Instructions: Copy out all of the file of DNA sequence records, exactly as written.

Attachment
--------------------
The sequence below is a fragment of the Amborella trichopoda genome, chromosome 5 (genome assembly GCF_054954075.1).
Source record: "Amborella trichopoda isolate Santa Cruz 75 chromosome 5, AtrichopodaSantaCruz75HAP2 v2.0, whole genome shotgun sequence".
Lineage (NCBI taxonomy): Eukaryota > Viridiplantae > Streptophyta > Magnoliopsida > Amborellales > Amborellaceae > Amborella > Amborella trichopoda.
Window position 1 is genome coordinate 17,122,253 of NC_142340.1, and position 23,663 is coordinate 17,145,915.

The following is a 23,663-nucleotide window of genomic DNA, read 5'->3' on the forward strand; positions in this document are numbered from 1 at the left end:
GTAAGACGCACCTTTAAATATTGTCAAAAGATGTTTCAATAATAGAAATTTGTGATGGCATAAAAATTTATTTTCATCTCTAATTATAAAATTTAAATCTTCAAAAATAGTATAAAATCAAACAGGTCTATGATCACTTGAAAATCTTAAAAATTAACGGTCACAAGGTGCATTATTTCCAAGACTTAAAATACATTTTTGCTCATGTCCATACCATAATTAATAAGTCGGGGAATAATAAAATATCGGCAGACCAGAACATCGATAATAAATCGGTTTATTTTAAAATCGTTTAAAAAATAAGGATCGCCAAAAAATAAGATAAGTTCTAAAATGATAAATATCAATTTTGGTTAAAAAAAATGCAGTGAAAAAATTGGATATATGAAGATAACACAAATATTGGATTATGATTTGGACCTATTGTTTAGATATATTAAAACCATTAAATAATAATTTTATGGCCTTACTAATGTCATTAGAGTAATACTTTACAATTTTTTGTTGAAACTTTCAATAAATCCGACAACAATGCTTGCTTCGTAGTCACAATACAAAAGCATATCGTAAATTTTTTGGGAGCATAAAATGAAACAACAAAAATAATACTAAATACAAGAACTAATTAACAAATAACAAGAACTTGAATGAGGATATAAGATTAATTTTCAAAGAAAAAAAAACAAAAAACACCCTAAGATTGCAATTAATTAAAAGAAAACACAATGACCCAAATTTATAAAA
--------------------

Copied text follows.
The sequence below is a fragment of the Amborella trichopoda genome, chromosome 5 (genome assembly GCF_054954075.1).
Source record: "Amborella trichopoda isolate Santa Cruz 75 chromosome 5, AtrichopodaSantaCruz75HAP2 v2.0, whole genome shotgun sequence".
Lineage (NCBI taxonomy): Eukaryota > Viridiplantae > Streptophyta > Magnoliopsida > Amborellales > Amborellaceae > Amborella > Amborella trichopoda.
Window position 1 is genome coordinate 17,122,253 of NC_142340.1, and position 23,663 is coordinate 17,145,915.

The following is a 23,663-nucleotide window of genomic DNA, read 5'->3' on the forward strand; positions in this document are numbered from 1 at the left end:
GTAAGACGCACCTTTAAATATTGTCAAAAGATGTTTCAATAATAGAAATTTGTGATGGCATAAAAATTTATTTTCATCTCTAATTATAAAATTTAAATCTTCAAAAATAGTATAAAATCAAACAGGTCTATGATCACTTGAAAATCTTAAAAATTAACGGTCACAAGGTGCATTATTTCCAAGACTTAAAATACATTTTTGCTCATGTCCATACCATAATTAATAAGTCGGGGAATAATAAAATATCGGCAGACCAGAACATCGATAATAAATCGGTTTATTTTAAAATCGTTTAAAAAATAAGGATCGCCAAAAAATAAGATAAGTTCTAAAATGATAAATATCAATTTTGGTTAAAAAAAATGCAGTGAAAAAATTGGATATATGAAGATAACACAAATATTGGATTATGATTTGGACCTATTGTTTAGATATATTAAAACCATTAAATAATAATTTTATGGCCTTACTAATGTCATTAGAGTAATACTTTACAATTTTTTGTTGAAACTTTCAATAAATCCGACAACAATGCTTGCTTCGTAGTCACAATACAAAAGCATATCGTAAATTTTTTGGGAGCATAAAATGAAACAACAAAAATAATACTAAATACAAGAACTAATTAACAAATAACAAGAACTTGAATGAGGATATAAGATTAATTTTCAAAGAAAAAAAAACAAAAAACACCCTAAGATTGCAATTAATTAAAAGAAAACACAATGACCCAAATTTATAAAA